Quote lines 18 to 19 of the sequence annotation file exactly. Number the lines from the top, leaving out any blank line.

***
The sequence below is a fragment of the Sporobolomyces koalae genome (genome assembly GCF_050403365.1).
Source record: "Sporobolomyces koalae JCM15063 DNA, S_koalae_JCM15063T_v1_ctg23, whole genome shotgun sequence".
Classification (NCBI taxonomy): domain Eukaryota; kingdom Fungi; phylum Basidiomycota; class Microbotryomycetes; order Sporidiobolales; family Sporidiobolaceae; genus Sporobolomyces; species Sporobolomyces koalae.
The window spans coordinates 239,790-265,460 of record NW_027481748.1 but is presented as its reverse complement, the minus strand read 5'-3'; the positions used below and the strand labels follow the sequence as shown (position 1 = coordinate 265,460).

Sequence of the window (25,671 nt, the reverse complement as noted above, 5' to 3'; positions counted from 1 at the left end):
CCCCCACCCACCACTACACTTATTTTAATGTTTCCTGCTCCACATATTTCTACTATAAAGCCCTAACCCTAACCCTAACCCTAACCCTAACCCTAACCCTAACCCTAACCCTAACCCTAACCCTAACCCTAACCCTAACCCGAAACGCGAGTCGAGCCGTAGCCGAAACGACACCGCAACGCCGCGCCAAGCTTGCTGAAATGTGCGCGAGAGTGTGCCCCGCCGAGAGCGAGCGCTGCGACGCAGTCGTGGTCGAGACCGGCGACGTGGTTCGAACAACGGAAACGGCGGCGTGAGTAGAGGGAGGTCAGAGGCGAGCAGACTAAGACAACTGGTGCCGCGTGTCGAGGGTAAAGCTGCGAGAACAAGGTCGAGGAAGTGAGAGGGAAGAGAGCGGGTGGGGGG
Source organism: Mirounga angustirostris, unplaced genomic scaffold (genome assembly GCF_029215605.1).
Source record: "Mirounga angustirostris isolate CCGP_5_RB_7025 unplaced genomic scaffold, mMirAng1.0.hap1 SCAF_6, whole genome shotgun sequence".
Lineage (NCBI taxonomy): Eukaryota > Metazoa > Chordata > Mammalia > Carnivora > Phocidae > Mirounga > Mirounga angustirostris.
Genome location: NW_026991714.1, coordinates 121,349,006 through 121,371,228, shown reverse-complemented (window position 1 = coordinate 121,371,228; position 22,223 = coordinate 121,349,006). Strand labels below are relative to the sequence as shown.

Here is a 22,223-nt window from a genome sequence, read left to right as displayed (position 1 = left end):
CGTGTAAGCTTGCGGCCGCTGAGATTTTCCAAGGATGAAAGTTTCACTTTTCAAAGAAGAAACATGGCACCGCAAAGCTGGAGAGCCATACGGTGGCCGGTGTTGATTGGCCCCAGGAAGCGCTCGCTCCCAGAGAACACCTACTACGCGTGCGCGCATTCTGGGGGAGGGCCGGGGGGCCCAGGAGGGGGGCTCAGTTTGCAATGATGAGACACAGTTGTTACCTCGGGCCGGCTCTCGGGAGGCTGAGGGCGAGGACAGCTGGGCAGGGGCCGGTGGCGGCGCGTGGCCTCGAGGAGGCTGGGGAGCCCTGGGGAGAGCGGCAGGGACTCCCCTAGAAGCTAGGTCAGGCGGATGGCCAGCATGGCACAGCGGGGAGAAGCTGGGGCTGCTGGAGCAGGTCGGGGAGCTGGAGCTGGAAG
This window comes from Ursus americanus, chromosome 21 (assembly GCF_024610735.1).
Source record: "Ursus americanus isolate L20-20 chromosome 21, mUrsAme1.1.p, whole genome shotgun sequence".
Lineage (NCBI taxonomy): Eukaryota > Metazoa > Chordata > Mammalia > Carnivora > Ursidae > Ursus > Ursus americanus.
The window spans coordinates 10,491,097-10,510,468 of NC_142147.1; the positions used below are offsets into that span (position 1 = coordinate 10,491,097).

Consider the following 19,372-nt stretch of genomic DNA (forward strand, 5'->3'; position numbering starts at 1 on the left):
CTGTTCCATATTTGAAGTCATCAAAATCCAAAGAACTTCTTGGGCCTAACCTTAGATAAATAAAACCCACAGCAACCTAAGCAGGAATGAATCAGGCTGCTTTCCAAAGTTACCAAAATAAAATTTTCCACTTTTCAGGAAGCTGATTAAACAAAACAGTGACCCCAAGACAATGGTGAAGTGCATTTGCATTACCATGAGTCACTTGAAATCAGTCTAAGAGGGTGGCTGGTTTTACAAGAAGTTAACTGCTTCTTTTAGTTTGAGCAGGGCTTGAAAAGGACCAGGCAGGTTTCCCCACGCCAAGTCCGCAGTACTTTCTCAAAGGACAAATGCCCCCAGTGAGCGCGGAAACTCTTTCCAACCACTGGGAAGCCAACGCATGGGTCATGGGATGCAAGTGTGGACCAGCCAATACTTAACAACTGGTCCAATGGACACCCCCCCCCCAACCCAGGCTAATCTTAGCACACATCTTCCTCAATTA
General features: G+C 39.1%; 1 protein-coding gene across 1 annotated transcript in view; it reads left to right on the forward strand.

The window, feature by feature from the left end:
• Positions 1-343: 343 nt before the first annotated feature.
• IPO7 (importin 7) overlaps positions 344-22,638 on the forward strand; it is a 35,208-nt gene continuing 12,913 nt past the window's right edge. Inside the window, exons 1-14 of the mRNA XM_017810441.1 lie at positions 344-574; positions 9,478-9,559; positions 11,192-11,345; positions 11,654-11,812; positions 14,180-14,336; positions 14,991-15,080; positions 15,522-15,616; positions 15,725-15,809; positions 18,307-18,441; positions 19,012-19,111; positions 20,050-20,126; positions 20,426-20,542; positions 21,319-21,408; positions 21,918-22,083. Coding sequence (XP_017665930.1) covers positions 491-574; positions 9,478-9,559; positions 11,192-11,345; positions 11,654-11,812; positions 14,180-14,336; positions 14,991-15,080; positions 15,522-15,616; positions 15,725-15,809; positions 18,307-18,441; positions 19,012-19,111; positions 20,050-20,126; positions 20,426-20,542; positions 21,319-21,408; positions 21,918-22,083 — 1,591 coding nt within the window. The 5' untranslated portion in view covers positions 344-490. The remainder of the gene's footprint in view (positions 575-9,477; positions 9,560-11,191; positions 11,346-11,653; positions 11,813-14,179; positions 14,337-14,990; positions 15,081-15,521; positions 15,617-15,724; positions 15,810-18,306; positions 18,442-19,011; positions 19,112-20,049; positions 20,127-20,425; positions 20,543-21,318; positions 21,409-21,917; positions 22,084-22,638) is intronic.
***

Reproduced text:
CTGTTCCATATTTGAAGTCATCAAAATCCAAAGAACTTCTTGGGCCTAACCTTAGATAAATAAAACCCACAGCAACCTAAGCAGGAATGAATCAGGCTGCTTTCCAAAGTTACCAAAATAAAATTTTCCACTTTTCAGGAAGCTGATTAAACAAAACAGTGACCCCAAGACAATGGTGAAGTGCATTTGCATTACCATGAGTCACTTGAAATCAGTCTAAGAGGGTGGCTGGTTTTACAAGAAGTTAACTGCTTCTTTTAGTTTGAGCAGGGCTTGAAAAGGACCAGGCAGGTTTCCCCACGCCAAGTCCGCAGTACTTTCTCAAAGGACAAATGCCCCCAGTGAGCGCGGAAACTCTTTCCAACCACTGGGAAGCCAACGCATGGGTCATGGGATGCAAGTGTGGACCAGCCAATACTTAACAACTGGTCCAATGGACACCCCCCCCCCAACCCAGGCTAATCTTAGCACACATCTTCCTCAATTA
General features: G+C 39.1%; 1 protein-coding gene across 1 annotated transcript in view; it reads left to right on the forward strand.